Working with Print Service Providers: A Few Tips
I recently spoke with a friend from college and fellow graphic designer. She got a job to design a publication for a ministry. I received an email from her with a quote from a printer and she asked if the price was reasonable. The print design job in question is a 52 page program including cover, perfect bound, gloss text for the inside, gloss cover for the outside and the quantity is 150. While I could not answer her question initially, I gave some guidance toward evaluating the quote to make a good decision. This is information any graphic designer or marketer working with Print Service Providers (PSP) can use.
Some graphic designers have never worked with a printer; since Colleges and Universities barely teach pre-press and print production, I can see why. Even in the market place, marketers have the task of working with printers versus graphic designers. Additionally, Web Design and UI/UX Design have encompassed the industry making print design, pre-press and working with printers a specialized area. Regardless of the dominance of Web and UI/UX Design some knowledge of pre-press and working with printers is still needed by designers.
A few tips for working with Print Service Providers
When evaluating whether or not a price is high or average the best thing to do is get a second quote and compare the two. If one is much higher, get a third quote. If you have two quotes close in price, you can use other factors like printing equipment, turnaround time and location to decide the winner.
This job is a digital print job because the quantity is 150 books. Digital printing works best for short runs. A short run can be defined as job with a quantity less than 2000 finished pieces. The deciding factor on equipment will be the digital press to run the job. Here in South Florida many printers run the Xerox 700. If one printer is running a Xerox 800/1000, the Xerox 800/1000 will provide the better print. There are other digital presses comparable to the Xerox like the HP Indigo. The Indigo might have a higher price tag but the quality of the prints are nice.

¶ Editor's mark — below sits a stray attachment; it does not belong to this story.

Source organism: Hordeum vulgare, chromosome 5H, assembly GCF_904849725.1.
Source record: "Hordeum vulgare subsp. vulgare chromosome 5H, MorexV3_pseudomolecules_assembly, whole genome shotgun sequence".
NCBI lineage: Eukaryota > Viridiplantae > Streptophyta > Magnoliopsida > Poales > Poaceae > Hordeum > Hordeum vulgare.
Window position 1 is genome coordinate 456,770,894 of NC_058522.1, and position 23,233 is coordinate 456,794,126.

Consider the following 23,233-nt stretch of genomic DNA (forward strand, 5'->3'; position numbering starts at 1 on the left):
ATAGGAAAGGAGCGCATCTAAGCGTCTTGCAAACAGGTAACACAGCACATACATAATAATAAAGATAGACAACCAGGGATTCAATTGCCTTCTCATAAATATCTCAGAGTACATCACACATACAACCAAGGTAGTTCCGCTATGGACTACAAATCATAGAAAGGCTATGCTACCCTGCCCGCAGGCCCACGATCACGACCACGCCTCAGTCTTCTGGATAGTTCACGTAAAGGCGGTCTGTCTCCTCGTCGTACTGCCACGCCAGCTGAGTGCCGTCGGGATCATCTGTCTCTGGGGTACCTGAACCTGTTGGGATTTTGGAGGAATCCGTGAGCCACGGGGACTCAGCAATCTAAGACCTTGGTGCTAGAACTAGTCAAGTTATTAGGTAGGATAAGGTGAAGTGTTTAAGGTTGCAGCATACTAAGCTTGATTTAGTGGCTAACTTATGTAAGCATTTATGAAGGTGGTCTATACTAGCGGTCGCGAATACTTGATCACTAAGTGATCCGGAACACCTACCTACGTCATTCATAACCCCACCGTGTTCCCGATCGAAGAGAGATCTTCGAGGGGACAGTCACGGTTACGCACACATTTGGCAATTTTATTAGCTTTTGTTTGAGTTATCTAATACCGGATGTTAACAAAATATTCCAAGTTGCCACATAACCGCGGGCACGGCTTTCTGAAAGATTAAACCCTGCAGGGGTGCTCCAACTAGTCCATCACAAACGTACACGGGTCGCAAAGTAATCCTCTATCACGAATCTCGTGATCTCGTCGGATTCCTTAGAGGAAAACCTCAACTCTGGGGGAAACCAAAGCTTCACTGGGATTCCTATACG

Some shops are busier than others and some turnaround times can be longer or shorter. Most shops average a 2-4 day turnaround time but it is possible to see longer. When looking at turnaround times you have to consider any unique components in your job. In this job, the unique component is perfect binding. Any job that has a unique finishing component may add to the turnaround time. Another factor with unique components is whether they are produced in-house or outsourced to a vendor. If the perfect binding is outsourced then that has to be taken into consideration and may add 1-2 days. If completed in house then it should be included in the average turnaround time.
Location, Location, Location
When looking for a printer most people look online and take the first listing to show up in the search results. Online printers tend to offer a great price but they can be located in state or out of state. Working with an out of state printer will possibly introduce higher shipping cost that can negate a good price. Another downside to using an out of state printer is not being able to see a physical proof without additional cost plus the time to deliver. When working with a local printer you have the option to see a physical proof, you can even opt for delivery by courier, FedEx or UPS which adds a day in the state of Florida. If time is crucial to the job, opt for an electronic proof, which is a pdf file.
For this job, these factors would help me decide where to print. To find all this out only requires asking few more questions. The more you know the easier to make a good decision and complete the job on time without having to rush.